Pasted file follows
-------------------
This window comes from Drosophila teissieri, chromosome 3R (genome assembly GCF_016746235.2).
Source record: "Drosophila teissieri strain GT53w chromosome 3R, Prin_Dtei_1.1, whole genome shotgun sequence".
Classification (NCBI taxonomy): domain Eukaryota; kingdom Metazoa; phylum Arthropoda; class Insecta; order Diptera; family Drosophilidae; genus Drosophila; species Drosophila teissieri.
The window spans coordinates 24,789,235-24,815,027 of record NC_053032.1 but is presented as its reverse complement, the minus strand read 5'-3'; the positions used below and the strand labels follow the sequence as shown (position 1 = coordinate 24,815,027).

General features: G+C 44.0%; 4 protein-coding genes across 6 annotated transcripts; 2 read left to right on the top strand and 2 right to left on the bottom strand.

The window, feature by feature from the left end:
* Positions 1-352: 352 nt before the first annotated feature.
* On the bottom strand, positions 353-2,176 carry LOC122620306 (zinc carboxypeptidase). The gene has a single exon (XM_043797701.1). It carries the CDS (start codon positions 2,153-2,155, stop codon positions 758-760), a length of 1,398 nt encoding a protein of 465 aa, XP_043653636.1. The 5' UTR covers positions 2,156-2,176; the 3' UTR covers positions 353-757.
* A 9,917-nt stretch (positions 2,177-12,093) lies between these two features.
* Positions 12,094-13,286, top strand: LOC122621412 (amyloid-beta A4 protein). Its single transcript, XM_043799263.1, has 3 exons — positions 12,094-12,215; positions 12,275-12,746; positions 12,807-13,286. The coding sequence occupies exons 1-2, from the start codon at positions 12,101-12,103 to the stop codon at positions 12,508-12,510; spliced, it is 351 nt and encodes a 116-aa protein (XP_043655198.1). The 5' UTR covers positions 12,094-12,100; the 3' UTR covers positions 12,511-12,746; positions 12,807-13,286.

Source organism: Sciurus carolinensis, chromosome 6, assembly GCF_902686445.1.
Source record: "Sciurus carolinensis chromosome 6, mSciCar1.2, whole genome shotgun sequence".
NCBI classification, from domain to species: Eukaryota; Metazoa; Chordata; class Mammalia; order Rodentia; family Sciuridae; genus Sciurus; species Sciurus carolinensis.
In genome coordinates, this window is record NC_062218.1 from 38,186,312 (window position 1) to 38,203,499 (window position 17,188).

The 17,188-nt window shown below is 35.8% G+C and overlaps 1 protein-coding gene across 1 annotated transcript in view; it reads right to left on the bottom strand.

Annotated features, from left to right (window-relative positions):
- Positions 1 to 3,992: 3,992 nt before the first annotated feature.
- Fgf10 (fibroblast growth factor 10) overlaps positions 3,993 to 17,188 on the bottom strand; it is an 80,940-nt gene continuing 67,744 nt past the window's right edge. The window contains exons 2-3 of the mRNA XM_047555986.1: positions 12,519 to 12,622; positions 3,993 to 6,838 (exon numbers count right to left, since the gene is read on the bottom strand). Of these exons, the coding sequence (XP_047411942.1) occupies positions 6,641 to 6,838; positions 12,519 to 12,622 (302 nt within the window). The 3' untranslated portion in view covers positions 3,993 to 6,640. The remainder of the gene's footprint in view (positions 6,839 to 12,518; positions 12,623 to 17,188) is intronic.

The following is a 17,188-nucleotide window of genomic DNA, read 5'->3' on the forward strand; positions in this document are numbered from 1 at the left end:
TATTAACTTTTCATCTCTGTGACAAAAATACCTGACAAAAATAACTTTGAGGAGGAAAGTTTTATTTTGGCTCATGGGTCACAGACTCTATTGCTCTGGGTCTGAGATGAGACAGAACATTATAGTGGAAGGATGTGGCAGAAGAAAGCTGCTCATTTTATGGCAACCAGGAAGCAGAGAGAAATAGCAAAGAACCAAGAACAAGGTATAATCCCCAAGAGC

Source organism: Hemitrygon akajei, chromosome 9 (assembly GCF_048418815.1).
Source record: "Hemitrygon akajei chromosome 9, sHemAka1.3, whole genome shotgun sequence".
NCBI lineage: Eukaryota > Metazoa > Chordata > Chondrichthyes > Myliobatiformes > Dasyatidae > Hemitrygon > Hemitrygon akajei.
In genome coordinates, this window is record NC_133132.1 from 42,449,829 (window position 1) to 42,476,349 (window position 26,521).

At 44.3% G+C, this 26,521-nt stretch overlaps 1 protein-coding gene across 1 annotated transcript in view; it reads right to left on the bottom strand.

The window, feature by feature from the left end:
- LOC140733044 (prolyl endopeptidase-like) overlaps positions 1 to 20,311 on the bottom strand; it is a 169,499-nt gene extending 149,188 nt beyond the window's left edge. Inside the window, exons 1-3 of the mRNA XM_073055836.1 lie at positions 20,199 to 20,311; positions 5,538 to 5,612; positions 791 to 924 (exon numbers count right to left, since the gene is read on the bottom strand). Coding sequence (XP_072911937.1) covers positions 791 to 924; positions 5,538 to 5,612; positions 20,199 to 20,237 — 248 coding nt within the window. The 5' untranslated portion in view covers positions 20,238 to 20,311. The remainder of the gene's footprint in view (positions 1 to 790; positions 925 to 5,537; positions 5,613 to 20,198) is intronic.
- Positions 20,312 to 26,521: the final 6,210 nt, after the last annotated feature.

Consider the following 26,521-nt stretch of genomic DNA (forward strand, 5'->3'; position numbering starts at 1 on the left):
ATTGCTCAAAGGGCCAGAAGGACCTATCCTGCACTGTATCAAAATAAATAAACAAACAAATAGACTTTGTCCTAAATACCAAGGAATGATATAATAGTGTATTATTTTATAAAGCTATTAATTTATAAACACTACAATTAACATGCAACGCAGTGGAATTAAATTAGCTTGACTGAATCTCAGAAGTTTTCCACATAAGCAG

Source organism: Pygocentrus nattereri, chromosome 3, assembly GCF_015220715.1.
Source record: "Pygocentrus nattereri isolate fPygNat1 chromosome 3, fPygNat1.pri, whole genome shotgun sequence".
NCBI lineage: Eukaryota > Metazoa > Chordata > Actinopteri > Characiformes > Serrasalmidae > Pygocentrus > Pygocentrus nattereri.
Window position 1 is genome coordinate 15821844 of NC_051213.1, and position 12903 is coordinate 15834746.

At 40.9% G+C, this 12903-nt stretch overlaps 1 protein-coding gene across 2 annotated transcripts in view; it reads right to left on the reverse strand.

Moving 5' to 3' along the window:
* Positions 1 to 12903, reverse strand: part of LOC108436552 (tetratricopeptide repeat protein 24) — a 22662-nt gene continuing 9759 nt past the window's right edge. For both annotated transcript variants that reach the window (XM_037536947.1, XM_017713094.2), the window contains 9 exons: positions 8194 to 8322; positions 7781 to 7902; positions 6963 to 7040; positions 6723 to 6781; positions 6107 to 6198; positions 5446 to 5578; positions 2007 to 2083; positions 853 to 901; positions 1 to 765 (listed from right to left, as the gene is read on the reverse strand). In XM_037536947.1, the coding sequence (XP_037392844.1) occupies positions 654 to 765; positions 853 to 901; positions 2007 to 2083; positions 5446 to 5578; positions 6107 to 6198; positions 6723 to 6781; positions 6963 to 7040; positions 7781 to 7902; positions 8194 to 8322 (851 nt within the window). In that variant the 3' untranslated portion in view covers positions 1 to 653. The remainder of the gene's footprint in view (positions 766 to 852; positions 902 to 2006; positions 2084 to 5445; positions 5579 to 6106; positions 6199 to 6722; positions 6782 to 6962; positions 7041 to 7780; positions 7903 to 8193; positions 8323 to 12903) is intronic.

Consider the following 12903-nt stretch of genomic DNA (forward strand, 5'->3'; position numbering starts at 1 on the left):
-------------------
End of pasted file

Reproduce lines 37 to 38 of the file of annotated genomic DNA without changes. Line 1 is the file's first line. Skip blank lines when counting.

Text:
* Positions 1 to 12903, reverse strand: part of LOC108436552 (tetratricopeptide repeat protein 24) — a 22662-nt gene continuing 9759 nt past the window's right edge. For both annotated transcript variants that reach the window (XM_037536947.1, XM_017713094.2), the window contains 9 exons: positions 8194 to 8322; positions 7781 to 7902; positions 6963 to 7040; positions 6723 to 6781; positions 6107 to 6198; positions 5446 to 5578; positions 2007 to 2083; positions 853 to 901; positions 1 to 765 (listed from right to left, as the gene is read on the reverse strand). In XM_037536947.1, the coding sequence (XP_037392844.1) occupies positions 654 to 765; positions 853 to 901; positions 2007 to 2083; positions 5446 to 5578; positions 6107 to 6198; positions 6723 to 6781; positions 6963 to 7040; positions 7781 to 7902; positions 8194 to 8322 (851 nt within the window). In that variant the 3' untranslated portion in view covers positions 1 to 653. The remainder of the gene's footprint in view (positions 766 to 852; positions 902 to 2006; positions 2084 to 5445; positions 5579 to 6106; positions 6199 to 6722; positions 6782 to 6962; positions 7041 to 7780; positions 7903 to 8193; positions 8323 to 12903) is intronic.

Consider the following 12903-nt stretch of genomic DNA (forward strand, 5'->3'; position numbering starts at 1 on the left):